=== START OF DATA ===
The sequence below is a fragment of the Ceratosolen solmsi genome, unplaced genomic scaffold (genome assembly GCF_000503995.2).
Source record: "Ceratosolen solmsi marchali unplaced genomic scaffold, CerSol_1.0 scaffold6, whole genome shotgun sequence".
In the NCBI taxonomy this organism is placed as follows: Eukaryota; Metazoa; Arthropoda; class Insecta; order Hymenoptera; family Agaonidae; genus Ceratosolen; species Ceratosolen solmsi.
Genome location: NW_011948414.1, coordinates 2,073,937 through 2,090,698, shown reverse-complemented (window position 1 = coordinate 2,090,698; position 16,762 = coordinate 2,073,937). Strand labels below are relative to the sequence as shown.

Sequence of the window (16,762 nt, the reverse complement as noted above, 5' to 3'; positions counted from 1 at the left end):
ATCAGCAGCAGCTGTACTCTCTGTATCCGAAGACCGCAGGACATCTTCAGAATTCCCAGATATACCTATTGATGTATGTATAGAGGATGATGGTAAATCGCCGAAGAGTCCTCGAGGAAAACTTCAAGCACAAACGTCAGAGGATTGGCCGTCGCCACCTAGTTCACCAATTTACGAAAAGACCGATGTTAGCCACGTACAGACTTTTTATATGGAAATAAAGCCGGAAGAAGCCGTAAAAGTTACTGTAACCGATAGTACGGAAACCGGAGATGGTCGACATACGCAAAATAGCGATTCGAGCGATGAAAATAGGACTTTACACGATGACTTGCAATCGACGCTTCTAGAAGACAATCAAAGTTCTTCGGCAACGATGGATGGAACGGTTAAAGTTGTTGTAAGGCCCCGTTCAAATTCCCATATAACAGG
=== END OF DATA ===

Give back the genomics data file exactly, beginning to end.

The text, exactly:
The sequence below is a fragment of the Ceratosolen solmsi genome, unplaced genomic scaffold (genome assembly GCF_000503995.2).
Source record: "Ceratosolen solmsi marchali unplaced genomic scaffold, CerSol_1.0 scaffold6, whole genome shotgun sequence".
In the NCBI taxonomy this organism is placed as follows: Eukaryota; Metazoa; Arthropoda; class Insecta; order Hymenoptera; family Agaonidae; genus Ceratosolen; species Ceratosolen solmsi.
Genome location: NW_011948414.1, coordinates 2,073,937 through 2,090,698, shown reverse-complemented (window position 1 = coordinate 2,090,698; position 16,762 = coordinate 2,073,937). Strand labels below are relative to the sequence as shown.

Sequence of the window (16,762 nt, the reverse complement as noted above, 5' to 3'; positions counted from 1 at the left end):
ATCAGCAGCAGCTGTACTCTCTGTATCCGAAGACCGCAGGACATCTTCAGAATTCCCAGATATACCTATTGATGTATGTATAGAGGATGATGGTAAATCGCCGAAGAGTCCTCGAGGAAAACTTCAAGCACAAACGTCAGAGGATTGGCCGTCGCCACCTAGTTCACCAATTTACGAAAAGACCGATGTTAGCCACGTACAGACTTTTTATATGGAAATAAAGCCGGAAGAAGCCGTAAAAGTTACTGTAACCGATAGTACGGAAACCGGAGATGGTCGACATACGCAAAATAGCGATTCGAGCGATGAAAATAGGACTTTACACGATGACTTGCAATCGACGCTTCTAGAAGACAATCAAAGTTCTTCGGCAACGATGGATGGAACGGTTAAAGTTGTTGTAAGGCCCCGTTCAAATTCCCATATAACAGG